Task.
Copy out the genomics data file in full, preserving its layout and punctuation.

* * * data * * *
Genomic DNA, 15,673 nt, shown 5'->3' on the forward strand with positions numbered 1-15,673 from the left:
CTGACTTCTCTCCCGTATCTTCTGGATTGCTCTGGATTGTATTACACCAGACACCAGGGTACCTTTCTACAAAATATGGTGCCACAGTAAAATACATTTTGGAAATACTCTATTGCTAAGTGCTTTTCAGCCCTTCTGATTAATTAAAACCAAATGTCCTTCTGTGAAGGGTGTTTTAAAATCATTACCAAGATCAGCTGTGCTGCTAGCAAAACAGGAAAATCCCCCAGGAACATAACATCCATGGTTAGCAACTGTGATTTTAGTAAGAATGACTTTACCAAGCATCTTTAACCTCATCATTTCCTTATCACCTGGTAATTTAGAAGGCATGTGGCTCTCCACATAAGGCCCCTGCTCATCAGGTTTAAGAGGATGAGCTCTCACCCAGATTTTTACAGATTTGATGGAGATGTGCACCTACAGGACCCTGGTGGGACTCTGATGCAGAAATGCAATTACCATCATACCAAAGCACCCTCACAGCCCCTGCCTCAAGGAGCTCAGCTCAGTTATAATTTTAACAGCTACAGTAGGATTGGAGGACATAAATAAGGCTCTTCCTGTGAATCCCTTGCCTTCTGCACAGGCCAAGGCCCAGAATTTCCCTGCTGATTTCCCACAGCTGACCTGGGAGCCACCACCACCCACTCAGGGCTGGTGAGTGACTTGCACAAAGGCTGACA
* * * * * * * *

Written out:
Genomic DNA, 15,673 nt, shown 5'->3' on the forward strand with positions numbered 1-15,673 from the left:
CTGACTTCTCTCCCGTATCTTCTGGATTGCTCTGGATTGTATTACACCAGACACCAGGGTACCTTTCTACAAAATATGGTGCCACAGTAAAATACATTTTGGAAATACTCTATTGCTAAGTGCTTTTCAGCCCTTCTGATTAATTAAAACCAAATGTCCTTCTGTGAAGGGTGTTTTAAAATCATTACCAAGATCAGCTGTGCTGCTAGCAAAACAGGAAAATCCCCCAGGAACATAACATCCATGGTTAGCAACTGTGATTTTAGTAAGAATGACTTTACCAAGCATCTTTAACCTCATCATTTCCTTATCACCTGGTAATTTAGAAGGCATGTGGCTCTCCACATAAGGCCCCTGCTCATCAGGTTTAAGAGGATGAGCTCTCACCCAGATTTTTACAGATTTGATGGAGATGTGCACCTACAGGACCCTGGTGGGACTCTGATGCAGAAATGCAATTACCATCATACCAAAGCACCCTCACAGCCCCTGCCTCAAGGAGCTCAGCTCAGTTATAATTTTAACAGCTACAGTAGGATTGGAGGACATAAATAAGGCTCTTCCTGTGAATCCCTTGCCTTCTGCACAGGCCAAGGCCCAGAATTTCCCTGCTGATTTCCCACAGCTGACCTGGGAGCCACCACCACCCACTCAGGGCTGGTGAGTGACTTGCACAAAGGCTGACA